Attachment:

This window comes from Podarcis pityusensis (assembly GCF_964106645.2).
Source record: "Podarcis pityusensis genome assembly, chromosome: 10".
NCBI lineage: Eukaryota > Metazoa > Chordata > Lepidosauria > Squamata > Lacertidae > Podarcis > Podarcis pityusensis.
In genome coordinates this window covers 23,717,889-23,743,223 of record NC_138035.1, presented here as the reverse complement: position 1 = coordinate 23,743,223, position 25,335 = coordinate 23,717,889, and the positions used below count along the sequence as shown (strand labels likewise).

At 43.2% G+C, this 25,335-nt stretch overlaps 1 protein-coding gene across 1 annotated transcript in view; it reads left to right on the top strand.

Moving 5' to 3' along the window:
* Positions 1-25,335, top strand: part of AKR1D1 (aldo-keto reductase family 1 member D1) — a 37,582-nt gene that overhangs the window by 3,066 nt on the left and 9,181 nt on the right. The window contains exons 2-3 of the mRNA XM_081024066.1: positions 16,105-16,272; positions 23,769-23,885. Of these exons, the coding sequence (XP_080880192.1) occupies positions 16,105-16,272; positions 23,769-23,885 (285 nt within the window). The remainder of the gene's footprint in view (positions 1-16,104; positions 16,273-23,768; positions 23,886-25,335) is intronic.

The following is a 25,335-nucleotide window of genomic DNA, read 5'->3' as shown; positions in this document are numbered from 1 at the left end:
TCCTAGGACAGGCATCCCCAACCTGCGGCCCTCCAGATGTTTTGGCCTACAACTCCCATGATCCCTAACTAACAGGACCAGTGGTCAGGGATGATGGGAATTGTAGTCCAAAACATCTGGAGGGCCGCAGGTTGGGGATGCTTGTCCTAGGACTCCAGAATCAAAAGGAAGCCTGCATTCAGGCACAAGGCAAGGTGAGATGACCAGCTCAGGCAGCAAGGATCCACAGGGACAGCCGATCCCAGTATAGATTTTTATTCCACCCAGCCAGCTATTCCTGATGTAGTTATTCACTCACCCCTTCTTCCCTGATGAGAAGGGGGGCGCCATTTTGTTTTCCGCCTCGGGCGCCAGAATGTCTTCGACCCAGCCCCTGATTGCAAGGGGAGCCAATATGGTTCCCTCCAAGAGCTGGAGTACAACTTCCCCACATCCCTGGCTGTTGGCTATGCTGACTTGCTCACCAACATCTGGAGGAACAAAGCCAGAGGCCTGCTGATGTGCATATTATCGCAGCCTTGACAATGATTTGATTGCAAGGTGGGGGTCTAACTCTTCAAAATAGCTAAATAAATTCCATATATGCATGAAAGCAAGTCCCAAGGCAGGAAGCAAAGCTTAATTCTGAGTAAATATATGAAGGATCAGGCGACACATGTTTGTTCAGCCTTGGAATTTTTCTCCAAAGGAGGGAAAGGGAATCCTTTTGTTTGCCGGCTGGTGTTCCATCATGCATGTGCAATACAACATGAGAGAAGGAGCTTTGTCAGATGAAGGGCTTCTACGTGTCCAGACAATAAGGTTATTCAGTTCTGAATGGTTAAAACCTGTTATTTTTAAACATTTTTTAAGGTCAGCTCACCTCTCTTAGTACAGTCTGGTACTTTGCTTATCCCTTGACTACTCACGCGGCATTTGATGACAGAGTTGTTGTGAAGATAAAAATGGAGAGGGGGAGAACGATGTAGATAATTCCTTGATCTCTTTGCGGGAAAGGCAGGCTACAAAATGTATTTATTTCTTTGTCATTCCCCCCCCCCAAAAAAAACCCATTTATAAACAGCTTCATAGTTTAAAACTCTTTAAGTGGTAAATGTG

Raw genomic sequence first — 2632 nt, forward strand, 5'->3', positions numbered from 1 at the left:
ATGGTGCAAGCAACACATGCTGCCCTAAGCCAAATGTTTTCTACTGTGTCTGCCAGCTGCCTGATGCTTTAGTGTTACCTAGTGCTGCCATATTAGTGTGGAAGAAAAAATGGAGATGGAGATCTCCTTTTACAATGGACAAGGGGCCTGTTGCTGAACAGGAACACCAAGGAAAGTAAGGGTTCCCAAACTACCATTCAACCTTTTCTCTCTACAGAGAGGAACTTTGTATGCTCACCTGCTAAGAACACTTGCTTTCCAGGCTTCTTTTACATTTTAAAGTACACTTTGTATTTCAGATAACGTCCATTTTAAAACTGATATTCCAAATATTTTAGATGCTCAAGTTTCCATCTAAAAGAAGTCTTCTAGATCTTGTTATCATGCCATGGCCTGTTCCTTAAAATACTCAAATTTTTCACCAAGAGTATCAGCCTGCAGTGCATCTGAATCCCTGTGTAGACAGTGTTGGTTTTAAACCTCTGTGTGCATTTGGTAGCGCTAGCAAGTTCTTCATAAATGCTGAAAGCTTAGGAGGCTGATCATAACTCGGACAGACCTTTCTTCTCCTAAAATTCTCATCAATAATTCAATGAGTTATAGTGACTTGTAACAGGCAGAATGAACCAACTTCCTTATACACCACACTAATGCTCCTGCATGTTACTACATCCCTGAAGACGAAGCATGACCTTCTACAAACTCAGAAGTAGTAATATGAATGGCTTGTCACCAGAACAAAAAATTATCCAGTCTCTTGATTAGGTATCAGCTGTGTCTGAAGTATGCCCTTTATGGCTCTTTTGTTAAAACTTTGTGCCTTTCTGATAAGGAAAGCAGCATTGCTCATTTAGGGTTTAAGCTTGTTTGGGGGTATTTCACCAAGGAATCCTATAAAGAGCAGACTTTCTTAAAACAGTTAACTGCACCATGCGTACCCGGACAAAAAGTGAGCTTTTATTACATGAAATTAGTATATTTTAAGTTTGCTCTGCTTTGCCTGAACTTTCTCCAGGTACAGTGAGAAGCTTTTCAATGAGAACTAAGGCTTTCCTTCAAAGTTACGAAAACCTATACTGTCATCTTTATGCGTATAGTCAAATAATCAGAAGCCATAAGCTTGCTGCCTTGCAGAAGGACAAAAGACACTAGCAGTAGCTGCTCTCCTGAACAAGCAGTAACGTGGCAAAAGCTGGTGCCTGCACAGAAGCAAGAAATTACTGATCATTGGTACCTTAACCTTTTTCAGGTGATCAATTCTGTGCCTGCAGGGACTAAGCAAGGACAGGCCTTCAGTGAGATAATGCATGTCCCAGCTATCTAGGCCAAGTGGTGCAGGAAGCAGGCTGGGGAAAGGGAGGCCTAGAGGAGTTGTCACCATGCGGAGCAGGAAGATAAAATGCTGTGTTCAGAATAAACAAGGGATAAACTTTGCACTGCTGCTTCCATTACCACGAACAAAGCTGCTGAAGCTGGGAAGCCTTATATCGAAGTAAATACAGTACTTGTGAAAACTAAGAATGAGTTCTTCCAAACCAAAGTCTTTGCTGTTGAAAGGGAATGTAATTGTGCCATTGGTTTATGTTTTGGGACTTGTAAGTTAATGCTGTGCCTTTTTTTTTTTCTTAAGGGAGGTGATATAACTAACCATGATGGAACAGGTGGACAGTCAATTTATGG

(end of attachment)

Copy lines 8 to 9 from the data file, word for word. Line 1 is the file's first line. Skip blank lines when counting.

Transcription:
The following is a 25,335-nucleotide window of genomic DNA, read 5'->3' as shown; positions in this document are numbered from 1 at the left end:
TCCTAGGACAGGCATCCCCAACCTGCGGCCCTCCAGATGTTTTGGCCTACAACTCCCATGATCCCTAACTAACAGGACCAGTGGTCAGGGATGATGGGAATTGTAGTCCAAAACATCTGGAGGGCCGCAGGTTGGGGATGCTTGTCCTAGGACTCCAGAATCAAAAGGAAGCCTGCATTCAGGCACAAGGCAAGGTGAGATGACCAGCTCAGGCAGCAAGGATCCACAGGGACAGCCGATCCCAGTATAGATTTTTATTCCACCCAGCCAGCTATTCCTGATGTAGTTATTCACTCACCCCTTCTTCCCTGATGAGAAGGGGGGCGCCATTTTGTTTTCCGCCTCGGGCGCCAGAATGTCTTCGACCCAGCCCCTGATTGCAAGGGGAGCCAATATGGTTCCCTCCAAGAGCTGGAGTACAACTTCCCCACATCCCTGGCTGTTGGCTATGCTGACTTGCTCACCAACATCTGGAGGAACAAAGCCAGAGGCCTGCTGATGTGCATATTATCGCAGCCTTGACAATGATTTGATTGCAAGGTGGGGGTCTAACTCTTCAAAATAGCTAAATAAATTCCATATATGCATGAAAGCAAGTCCCAAGGCAGGAAGCAAAGCTTAATTCTGAGTAAATATATGAAGGATCAGGCGACACATGTTTGTTCAGCCTTGGAATTTTTCTCCAAAGGAGGGAAAGGGAATCCTTTTGTTTGCCGGCTGGTGTTCCATCATGCATGTGCAATACAACATGAGAGAAGGAGCTTTGTCAGATGAAGGGCTTCTACGTGTCCAGACAATAAGGTTATTCAGTTCTGAATGGTTAAAACCTGTTATTTTTAAACATTTTTTAAGGTCAGCTCACCTCTCTTAGTACAGTCTGGTACTTTGCTTATCCCTTGACTACTCACGCGGCATTTGATGACAGAGTTGTTGTGAAGATAAAAATGGAGAGGGGGAGAACGATGTAGATAATTCCTTGATCTCTTTGCGGGAAAGGCAGGCTACAAAATGTATTTATTTCTTTGTCATTCCCCCCCCCCAAAAAAAACCCATTTATAAACAGCTTCATAGTTTAAAACTCTTTAAGTGGTAAATGTG